reminder that the revolution in the foundations of decision theory over
the past 30 years means that nothing about the theory of choice
(probability included) can be taken for granted. Of the remaining three
contributions, it is fair to say that that by Dawid is the most applied
and decision theoretic. His discussions of legal decisions provides a good
(if too rare) mix of application and foundational issues that could be
useful for those who teach foundations of decision theory. There is a
tendency for some Bayesians to propose the approach as a panacea for a
range of inference problems that require different concepts of credence
(rather than meanings of probability) and there is some evidence of that
tendency here too. Nonetheless, the framework for comparing approaches
Dawid develops has been nicely honed and repays reading whatever one's own
standpoint.
In contrast, John Earman's chapter has a more historical flavour (unlike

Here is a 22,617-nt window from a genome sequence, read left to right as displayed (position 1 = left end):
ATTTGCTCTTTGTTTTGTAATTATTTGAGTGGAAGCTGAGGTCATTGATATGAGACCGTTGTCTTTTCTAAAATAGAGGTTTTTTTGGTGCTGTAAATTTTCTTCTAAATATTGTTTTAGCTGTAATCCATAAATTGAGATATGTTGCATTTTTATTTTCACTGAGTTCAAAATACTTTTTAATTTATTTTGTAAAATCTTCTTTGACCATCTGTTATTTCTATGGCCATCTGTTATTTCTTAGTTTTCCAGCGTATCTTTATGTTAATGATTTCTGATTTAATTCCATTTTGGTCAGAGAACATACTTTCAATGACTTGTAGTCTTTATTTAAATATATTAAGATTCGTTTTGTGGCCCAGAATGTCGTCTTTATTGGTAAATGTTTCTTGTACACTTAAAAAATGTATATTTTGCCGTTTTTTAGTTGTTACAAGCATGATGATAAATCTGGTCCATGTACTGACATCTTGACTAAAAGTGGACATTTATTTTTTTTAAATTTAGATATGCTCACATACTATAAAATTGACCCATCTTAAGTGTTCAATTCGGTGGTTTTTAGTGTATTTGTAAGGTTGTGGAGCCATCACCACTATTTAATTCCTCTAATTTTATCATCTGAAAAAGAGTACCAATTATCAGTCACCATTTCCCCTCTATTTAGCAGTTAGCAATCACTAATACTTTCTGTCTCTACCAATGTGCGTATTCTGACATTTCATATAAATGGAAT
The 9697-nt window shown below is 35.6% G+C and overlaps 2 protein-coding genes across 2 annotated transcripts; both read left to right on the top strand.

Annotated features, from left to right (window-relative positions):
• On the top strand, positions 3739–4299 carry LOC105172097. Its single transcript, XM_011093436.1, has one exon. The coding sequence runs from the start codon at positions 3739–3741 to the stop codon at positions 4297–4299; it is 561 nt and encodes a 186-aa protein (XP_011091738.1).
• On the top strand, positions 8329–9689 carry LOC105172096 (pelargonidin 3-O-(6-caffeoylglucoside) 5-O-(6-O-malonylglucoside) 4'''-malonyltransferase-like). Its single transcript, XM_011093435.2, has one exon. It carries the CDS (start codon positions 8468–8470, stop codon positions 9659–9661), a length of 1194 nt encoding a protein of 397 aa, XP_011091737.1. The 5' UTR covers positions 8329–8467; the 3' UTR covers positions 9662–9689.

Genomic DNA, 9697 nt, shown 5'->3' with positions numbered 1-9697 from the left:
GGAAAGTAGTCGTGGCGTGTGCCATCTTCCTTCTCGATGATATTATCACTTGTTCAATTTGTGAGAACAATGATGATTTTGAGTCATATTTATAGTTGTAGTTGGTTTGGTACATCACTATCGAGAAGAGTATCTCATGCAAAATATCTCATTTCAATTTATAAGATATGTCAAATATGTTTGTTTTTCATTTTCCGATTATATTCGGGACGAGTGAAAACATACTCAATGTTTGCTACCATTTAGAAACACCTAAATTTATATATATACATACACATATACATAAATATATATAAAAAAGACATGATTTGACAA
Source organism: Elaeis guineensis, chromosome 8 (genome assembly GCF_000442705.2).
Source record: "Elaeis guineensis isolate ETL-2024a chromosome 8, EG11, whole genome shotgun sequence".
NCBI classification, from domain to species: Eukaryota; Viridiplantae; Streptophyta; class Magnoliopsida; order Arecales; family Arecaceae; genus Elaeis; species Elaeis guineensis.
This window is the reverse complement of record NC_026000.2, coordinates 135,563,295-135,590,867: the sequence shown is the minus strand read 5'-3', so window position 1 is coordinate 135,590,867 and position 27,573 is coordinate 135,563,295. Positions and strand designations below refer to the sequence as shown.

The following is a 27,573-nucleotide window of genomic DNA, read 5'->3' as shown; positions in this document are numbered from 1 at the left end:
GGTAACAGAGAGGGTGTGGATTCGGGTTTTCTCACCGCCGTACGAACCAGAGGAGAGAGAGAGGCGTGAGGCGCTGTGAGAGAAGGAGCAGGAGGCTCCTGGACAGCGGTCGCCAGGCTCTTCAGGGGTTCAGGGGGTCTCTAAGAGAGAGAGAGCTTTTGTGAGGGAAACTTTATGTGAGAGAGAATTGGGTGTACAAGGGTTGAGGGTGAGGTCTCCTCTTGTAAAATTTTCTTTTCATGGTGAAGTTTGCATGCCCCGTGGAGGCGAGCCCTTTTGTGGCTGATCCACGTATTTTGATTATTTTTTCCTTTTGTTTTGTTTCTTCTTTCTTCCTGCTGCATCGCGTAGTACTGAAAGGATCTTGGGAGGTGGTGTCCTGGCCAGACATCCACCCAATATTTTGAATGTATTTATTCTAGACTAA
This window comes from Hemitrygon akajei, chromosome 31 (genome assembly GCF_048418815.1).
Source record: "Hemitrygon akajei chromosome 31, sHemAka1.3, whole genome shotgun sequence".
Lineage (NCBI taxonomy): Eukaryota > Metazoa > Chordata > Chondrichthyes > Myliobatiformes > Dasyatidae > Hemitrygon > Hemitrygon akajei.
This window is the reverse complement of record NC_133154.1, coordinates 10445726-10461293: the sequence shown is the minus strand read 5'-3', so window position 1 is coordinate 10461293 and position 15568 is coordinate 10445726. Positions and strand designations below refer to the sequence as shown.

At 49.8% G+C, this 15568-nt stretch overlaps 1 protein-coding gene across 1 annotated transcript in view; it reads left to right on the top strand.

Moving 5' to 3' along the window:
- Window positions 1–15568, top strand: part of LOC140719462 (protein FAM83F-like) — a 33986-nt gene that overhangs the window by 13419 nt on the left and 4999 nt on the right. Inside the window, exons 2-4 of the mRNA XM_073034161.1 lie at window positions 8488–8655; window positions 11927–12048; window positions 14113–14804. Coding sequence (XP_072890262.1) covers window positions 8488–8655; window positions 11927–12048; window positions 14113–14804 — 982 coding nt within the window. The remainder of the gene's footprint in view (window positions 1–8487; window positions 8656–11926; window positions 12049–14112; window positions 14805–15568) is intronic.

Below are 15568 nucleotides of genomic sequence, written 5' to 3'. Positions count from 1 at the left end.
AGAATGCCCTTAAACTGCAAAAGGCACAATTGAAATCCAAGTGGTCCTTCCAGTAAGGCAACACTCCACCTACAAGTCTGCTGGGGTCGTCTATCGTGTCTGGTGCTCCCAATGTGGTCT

his 1992 Bayes or Bust ) taking, as it does, themes that tend to interest
Bayesians and examining them in the context of Hume's analysis of evidence
for miracles. There are some potential points of contact with modern
concerns though these are not Earman's primary focus and the demolition
job he performs is likely to be of most interest to Hume scholars. The
last chapter in this collection, David Miller's discussion of the
propensity view seems interesting in its own right though I did feel there
was a question as to whether the paper is really sufficiently relevant to
the rest of the debate to merit inclusion. That quibble apart, this book
provides researchers on the edge of the field with a sense of some key
current concerns as well as a useful reference point for those wanting to
explore the foundations of statistics (or decision theory) in more depth.
REFERENCES
Anand, P. 1993. Foundations of rational choice under risk. Oxford
University Press (reprint 2002)
Earman, J. 1992. Bayes or bust. MIT Press
Howson, C. and P. Urbach. 1993. Scientific reasoning: the bayesian
approach. Open Court (2nd edition)